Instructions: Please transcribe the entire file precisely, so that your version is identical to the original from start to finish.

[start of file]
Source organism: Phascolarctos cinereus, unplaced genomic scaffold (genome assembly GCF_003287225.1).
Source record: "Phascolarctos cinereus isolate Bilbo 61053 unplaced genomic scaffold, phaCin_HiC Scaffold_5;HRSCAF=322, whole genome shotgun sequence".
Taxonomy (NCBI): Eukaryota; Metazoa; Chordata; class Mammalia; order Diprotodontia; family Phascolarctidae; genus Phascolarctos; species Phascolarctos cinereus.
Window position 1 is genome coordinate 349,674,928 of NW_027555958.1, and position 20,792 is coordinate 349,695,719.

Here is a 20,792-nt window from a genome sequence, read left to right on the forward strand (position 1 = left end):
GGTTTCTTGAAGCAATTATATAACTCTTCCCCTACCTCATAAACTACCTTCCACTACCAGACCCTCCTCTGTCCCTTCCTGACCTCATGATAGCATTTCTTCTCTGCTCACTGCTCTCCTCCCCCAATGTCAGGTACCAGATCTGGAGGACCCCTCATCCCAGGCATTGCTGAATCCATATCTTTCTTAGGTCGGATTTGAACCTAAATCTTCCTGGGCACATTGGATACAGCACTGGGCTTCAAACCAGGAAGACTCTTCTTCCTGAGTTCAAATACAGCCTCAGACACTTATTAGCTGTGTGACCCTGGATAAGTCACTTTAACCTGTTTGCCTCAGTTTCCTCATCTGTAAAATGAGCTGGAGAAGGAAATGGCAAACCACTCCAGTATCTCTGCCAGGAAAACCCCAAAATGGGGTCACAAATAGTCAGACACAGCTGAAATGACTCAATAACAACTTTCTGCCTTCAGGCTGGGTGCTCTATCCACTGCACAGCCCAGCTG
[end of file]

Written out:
Source organism: Phascolarctos cinereus, unplaced genomic scaffold (genome assembly GCF_003287225.1).
Source record: "Phascolarctos cinereus isolate Bilbo 61053 unplaced genomic scaffold, phaCin_HiC Scaffold_5;HRSCAF=322, whole genome shotgun sequence".
Taxonomy (NCBI): Eukaryota; Metazoa; Chordata; class Mammalia; order Diprotodontia; family Phascolarctidae; genus Phascolarctos; species Phascolarctos cinereus.
Window position 1 is genome coordinate 349,674,928 of NW_027555958.1, and position 20,792 is coordinate 349,695,719.

Here is a 20,792-nt window from a genome sequence, read left to right on the forward strand (position 1 = left end):
GGTTTCTTGAAGCAATTATATAACTCTTCCCCTACCTCATAAACTACCTTCCACTACCAGACCCTCCTCTGTCCCTTCCTGACCTCATGATAGCATTTCTTCTCTGCTCACTGCTCTCCTCCCCCAATGTCAGGTACCAGATCTGGAGGACCCCTCATCCCAGGCATTGCTGAATCCATATCTTTCTTAGGTCGGATTTGAACCTAAATCTTCCTGGGCACATTGGATACAGCACTGGGCTTCAAACCAGGAAGACTCTTCTTCCTGAGTTCAAATACAGCCTCAGACACTTATTAGCTGTGTGACCCTGGATAAGTCACTTTAACCTGTTTGCCTCAGTTTCCTCATCTGTAAAATGAGCTGGAGAAGGAAATGGCAAACCACTCCAGTATCTCTGCCAGGAAAACCCCAAAATGGGGTCACAAATAGTCAGACACAGCTGAAATGACTCAATAACAACTTTCTGCCTTCAGGCTGGGTGCTCTATCCACTGCACAGCCCAGCTG